The processor to sub-processor module solves a long-standing problem. Up until now processors have been unsure of how to justify transfers to third countries. Now specific clauses exist to enable such data transfers. The only possible issue with the new modules is that any sub-processor wishing to engage a further sub-processor will have to get the permission of the original controller.

The new SCCs also allow the clauses to be used in a multi-party agreement without having to be replicated for each individual relationship. In practice this has been going on for a while but now it has been officially sanctioned. A related innovation in the new SCCs is also the possible introduction of a docking clause. The docking clause allows new parties to be added to the agreement over time.

Data transfer impact assessments

Clause 14 lays out the ways in which parties to an agreement can ensure compliance with the obligations introduced by Schrems II for data transfers. It says the parties must take due account of:

  • the specific circumstances of the transfer, including the length of the processing chain, the number of actors involved, and the transmission channels used; intended onward transfers; the type of recipient; the purpose of processing; the categories and format of the transferred personal data; the economic sector in which the transfer occurs, and the storage of the data transferred.
  • the laws and practices of the third country of destination – including those requiring the disclosure of data to public authorities or authorising access by such authorities.
  • any relevant contractual, technical, or organisational safeguards put in place to supplement the safeguards under the SCCs, including measures applied during transmission and to the processing of the personal data in the country of destination.

Additionally:

  • the parties agree to document the assessment described and make it available to supervisory authorities on request.
  • the data importer warrants that it has made its best efforts to provide the data exporter with relevant information and agrees that it will continue to cooperate with the data exporter in ensuring compliance with this assessment.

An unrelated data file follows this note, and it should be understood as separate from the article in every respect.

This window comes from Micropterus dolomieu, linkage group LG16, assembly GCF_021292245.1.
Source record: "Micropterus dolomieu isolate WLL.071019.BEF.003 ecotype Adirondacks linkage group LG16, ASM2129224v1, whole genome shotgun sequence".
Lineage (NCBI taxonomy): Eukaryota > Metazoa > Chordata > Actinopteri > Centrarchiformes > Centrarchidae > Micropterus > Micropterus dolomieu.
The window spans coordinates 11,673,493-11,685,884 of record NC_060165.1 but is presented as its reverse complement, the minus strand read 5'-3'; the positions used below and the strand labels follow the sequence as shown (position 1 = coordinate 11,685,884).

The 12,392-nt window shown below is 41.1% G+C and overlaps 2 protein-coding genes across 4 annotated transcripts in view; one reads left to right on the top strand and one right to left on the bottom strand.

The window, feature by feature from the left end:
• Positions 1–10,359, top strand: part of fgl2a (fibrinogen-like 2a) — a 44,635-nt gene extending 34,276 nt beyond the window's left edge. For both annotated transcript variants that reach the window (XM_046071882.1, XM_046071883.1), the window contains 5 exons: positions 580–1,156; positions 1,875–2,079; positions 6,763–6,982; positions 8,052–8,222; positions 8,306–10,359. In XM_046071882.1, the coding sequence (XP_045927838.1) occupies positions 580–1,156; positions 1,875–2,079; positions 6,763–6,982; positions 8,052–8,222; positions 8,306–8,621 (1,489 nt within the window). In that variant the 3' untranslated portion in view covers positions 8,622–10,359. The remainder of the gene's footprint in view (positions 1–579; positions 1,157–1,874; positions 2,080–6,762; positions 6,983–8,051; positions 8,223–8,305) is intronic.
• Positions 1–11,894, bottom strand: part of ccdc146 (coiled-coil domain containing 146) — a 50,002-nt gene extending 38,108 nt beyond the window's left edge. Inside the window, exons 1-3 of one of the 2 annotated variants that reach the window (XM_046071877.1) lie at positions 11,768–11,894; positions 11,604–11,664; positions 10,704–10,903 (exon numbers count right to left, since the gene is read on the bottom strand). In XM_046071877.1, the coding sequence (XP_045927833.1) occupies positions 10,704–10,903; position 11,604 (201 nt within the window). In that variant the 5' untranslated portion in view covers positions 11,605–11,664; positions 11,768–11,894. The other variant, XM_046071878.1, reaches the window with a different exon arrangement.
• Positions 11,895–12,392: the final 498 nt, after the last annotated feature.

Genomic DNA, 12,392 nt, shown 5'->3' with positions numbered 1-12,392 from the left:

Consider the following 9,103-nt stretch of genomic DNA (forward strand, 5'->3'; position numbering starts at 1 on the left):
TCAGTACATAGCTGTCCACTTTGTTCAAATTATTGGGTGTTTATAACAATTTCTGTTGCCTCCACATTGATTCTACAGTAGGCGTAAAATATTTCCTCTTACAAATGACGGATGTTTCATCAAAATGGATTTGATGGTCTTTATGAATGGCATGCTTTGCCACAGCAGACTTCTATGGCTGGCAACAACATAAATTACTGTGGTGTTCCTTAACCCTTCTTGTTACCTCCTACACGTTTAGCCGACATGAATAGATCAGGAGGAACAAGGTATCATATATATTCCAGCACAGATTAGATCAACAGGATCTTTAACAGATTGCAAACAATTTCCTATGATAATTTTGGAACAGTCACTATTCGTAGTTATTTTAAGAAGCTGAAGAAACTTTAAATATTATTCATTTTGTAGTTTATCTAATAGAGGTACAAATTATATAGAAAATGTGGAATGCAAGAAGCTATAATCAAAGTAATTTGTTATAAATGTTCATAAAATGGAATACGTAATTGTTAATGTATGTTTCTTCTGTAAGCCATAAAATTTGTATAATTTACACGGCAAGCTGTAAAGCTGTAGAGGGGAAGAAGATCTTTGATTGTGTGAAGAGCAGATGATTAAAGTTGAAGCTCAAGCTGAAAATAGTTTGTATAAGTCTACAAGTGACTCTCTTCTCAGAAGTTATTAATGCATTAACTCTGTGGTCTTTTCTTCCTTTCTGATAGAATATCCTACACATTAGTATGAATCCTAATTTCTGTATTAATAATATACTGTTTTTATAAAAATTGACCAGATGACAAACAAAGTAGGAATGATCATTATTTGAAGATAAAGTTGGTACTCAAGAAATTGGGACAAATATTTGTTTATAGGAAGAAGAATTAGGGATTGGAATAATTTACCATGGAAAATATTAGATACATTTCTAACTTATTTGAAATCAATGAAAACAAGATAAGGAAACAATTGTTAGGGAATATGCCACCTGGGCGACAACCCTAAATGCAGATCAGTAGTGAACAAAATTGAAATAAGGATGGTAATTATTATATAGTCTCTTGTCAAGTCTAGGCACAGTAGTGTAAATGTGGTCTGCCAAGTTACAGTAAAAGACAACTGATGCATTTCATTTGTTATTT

• the data importer must notify the data exporter either of a public authority’s request to access data or where the public authority directly accesses personal data. If the data importer is unable to make that notification it must use best efforts to obtain a waiver.
  • the data importer must review access to personal data requests for legality and challenge them if there are reasonable grounds to do so. It must document its legal assessment and minimise the data disclosure as much as possible.

Moving forwards with data transfers

Organisations will be relieved to know that the European Commission has allowed for an 18-month transition period in which the previous SCCs will still be legally recognised (opposed to the 12-month transition period suggested in the drafts). This should give time to review current data transfers, agreements and update clauses where needed.

We are also still waiting for the final ‘Recommendations for Supplementary Measures’ in relation to the ruling in Schrems II from the European Data Protection Board (EDPB), which were open for feedback after being published in draft form in November. The EDPB have said ‘the recommendations… were subject to a public consultation. The EDPB received over 200 contributions from various stakeholders, which it is currently analysing’.

UK perspective

As it stands the new SCCs are not recognised in the UK and it will be up to the ICO to decide whether to accept their usage. The ICO is currently preparing its own contractual clauses and will consult on them over the summer. Allowing the use of both EU and UK approved SCCs will no doubt be of benefit to the EU’s adequacy decision for the UK (meaning whether the EU considers the UK adequate for data protection purposes and hence allow free flows of data to occur between the two regimes).

It is important to note however that the UK has been wanting to liberalise data transfers for some time and so the new ICO sanctioned clauses may well be less cumbersome than the new EU ones. Finally, for clarity, the old EU SCCs remain valid in the UK and should be, for the time being, the place where organisations transferring UK personal data go when putting agreements in place. You can find the clauses on the ICO’s website here.

Here to help

Data transfers have up until now often been a case of signing up to some clauses or entering into an agreement and then leaving it be. With the introduction of GDPR, the ruling of Schrems II and now the old pre-GDPR SCCs outdated, organisations need to be mindful of new obligations and most significantly the need for transfer impact assessments. Such assessments may need to be undertaken by a third party. If you need your current data transfer agreements reviewed, we are here to help.

EM law specialises in technology and data protection law. Get in touch if you need advice on data protection law or if you have any questions on the above.